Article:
Mississippi allows sports betting in its casinos, but lawmakers are trying to approve mobile sports betting during its legislative session. The state’s House of Representatives passed a measure to allow remote sports betting in early February, and state Senate leaders have until April 2 to pass the measure out of a committee.

The electronic vote board shows the tally from votes cast by members of the Mississippi House of Representatives in support of the Mobile Sports Wagering Act, following floor debate in the Mississippi House Chamber, Thursday, Feb. 1, 2024, at the state Capitol in Jackson, Miss.
The electronic vote board shows the tally from votes cast by members of the Mississippi House of Representatives in support of the Mobile Sports Wagering Act, following floor debate in the Mississippi House Chamber, Thursday, Feb. 1, 2024, at the state Capitol in Jackson, Miss. The legislation which passed the chamber, would legalize mobile sports betting while requiring gambling companies to contract with brick-and-mortar gambling establishments. (AP Photo/Rogelio V. Solis)

Louisiana legalized mobile sports betting in 2021, and it went into effect in 2022. Since then, more than $5 billion has been wagered on sports betting in the state, generating around $85 million in tax revenue.

“It’s just a crazy number,” Ronnie Johns, chairman of the Louisiana Gaming Control Board, said. “It’s much bigger than what we had anticipated.”

Like Coleman, Ivey and others have suggested, Johns said letting Louisiana’s residents decide for themselves helped with the state’s legalization efforts after some unsuccessful attempts before 2021.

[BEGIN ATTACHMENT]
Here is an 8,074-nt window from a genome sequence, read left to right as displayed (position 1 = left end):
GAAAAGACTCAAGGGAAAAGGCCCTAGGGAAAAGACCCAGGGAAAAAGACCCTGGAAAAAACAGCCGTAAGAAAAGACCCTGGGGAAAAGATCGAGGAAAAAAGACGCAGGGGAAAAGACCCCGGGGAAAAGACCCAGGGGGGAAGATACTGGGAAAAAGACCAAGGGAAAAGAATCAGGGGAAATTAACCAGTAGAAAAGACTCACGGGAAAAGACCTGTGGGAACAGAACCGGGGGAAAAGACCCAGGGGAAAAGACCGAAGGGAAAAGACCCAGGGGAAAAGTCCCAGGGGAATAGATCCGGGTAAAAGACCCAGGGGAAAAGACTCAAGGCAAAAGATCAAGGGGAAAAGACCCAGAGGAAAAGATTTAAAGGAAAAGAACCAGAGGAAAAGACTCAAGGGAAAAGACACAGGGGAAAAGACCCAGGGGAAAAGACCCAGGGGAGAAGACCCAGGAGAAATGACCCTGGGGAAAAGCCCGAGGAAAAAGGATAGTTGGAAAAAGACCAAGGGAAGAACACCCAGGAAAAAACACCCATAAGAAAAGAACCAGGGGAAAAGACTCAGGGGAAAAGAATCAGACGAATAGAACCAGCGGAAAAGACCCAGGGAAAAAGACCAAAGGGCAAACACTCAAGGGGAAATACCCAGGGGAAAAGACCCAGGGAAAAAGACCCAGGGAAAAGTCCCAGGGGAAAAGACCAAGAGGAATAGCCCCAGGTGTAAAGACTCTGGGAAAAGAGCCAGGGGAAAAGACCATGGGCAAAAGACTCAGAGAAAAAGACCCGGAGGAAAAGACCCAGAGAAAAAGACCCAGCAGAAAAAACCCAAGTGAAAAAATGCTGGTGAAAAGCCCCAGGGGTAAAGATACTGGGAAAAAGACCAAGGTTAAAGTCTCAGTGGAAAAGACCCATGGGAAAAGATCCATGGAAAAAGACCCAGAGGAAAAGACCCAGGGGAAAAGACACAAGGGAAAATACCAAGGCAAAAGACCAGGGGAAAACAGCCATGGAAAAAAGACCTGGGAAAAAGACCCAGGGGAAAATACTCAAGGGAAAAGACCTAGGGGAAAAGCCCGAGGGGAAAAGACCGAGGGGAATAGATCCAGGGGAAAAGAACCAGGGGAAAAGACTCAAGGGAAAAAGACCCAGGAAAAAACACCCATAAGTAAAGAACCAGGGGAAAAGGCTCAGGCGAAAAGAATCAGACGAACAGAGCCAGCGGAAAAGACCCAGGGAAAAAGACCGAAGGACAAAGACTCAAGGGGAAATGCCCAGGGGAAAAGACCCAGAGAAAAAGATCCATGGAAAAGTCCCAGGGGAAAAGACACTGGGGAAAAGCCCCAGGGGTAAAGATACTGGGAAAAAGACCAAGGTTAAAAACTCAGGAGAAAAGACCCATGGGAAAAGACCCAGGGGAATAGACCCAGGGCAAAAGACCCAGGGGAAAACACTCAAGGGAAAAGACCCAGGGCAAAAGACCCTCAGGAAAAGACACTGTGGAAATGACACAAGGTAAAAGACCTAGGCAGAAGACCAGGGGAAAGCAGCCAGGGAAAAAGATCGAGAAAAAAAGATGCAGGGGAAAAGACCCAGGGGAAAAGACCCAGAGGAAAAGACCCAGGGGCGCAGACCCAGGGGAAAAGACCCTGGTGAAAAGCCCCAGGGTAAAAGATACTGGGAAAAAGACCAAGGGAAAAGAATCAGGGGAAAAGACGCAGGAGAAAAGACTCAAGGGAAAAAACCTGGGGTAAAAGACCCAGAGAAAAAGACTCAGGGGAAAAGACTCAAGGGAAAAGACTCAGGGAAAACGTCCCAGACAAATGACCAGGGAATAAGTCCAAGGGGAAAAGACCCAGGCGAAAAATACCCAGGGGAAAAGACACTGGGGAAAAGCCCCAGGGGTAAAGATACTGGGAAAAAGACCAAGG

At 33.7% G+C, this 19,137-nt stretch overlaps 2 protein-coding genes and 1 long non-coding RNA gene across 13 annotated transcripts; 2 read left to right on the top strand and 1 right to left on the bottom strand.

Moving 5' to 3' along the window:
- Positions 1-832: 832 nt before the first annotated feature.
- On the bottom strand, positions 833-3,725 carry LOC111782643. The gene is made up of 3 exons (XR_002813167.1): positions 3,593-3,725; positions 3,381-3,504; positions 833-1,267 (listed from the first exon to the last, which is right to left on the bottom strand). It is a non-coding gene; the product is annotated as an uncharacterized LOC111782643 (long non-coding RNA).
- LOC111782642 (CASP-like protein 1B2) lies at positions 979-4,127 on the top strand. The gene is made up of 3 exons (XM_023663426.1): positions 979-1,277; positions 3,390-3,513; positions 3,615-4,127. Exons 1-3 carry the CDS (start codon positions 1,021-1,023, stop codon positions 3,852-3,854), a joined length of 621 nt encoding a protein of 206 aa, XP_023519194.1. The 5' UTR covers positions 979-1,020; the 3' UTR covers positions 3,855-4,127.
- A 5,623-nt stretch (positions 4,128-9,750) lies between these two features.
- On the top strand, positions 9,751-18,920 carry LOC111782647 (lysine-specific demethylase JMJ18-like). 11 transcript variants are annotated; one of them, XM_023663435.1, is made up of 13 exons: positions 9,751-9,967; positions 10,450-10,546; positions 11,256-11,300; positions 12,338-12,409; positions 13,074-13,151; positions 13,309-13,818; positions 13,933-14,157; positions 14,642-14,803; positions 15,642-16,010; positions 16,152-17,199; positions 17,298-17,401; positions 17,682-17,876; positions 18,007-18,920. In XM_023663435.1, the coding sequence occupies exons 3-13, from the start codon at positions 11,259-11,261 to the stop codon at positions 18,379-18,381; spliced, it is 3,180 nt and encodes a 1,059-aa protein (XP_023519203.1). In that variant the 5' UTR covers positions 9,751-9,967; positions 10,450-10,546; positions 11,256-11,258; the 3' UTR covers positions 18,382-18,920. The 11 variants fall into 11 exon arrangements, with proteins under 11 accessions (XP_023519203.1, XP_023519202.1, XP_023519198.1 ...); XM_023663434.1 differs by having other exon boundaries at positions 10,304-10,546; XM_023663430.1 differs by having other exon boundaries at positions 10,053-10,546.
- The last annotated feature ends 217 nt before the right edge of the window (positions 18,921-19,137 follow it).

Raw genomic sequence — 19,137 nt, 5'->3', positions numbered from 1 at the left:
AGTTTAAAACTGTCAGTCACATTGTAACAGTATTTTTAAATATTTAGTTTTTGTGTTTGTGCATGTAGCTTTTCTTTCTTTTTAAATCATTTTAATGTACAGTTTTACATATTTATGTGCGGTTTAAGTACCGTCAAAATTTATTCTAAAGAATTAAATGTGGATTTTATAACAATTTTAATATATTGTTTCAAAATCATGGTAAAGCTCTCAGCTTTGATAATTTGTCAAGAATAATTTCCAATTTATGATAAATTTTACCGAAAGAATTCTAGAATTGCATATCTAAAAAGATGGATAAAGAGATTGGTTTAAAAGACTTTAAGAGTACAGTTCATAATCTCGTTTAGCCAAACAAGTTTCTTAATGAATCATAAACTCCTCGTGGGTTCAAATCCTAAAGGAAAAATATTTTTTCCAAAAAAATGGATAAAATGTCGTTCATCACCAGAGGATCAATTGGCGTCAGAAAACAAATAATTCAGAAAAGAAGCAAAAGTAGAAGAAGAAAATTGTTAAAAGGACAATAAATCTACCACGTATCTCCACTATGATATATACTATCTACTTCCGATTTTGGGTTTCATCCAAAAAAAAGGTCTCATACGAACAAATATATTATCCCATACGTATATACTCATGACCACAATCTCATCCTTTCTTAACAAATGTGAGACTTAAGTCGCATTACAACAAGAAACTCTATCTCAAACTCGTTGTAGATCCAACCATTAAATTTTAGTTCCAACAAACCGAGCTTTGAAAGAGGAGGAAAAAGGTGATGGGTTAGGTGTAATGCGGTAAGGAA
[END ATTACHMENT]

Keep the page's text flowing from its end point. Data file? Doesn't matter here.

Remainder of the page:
“I would allow the people of Alabama the right to decide for themselves by public referendum, whether they want it or don’t want it,” Johns said.

He also said that if Alabama were to legalize sports betting, he recommends the state take its time when implementing it.

Johns said that the state splits the tax revenue between funding early childhood education, local government projects and treatment for people suffering from compulsive gambling.

“We are one of the very few states in America that actually maintains a public facility for compulsive gamblers where, at no cost to them, they can get treatment,” Johns said of Louisiana’s investment in curbing gambling disorders.

The Louisiana Department of Health has a section of its behavioral health website dedicated to gambling disorders, detailing how to spot signs and symptoms of it, resources for how to get treatment and more.

Gambling addiction is a talking point used by many who oppose Alabama’s attempts to legalize sports betting, but the current version of the state’s gambling bill would set some money aside — as Louisiana does — to help people battling it.

The latest version of Alabama’s bills still have a long way to go before they potentially land on Gov. Ivey’s desk. The bills are returning to the House of Representatives, who could agree with the Senate’s changes, or send the bills to a conference committee.

This comes just before the NCAA Men’s Division I Basketball Tournament, better known as March Madness, tips off on March 19. Last year, an estimated $15 billion was wagered during the tournament. Much like the Super Bowl, it’s pretty much guaranteed that gamblers in Alabama will be in the mix of this year’s betting action — whether it’s legal or not.

This story was produced by the Gulf States Newsroom, a collaboration between Mississippi Public BroadcastingWBHM in Alabama, WWNO and WRKF in Louisiana and NPR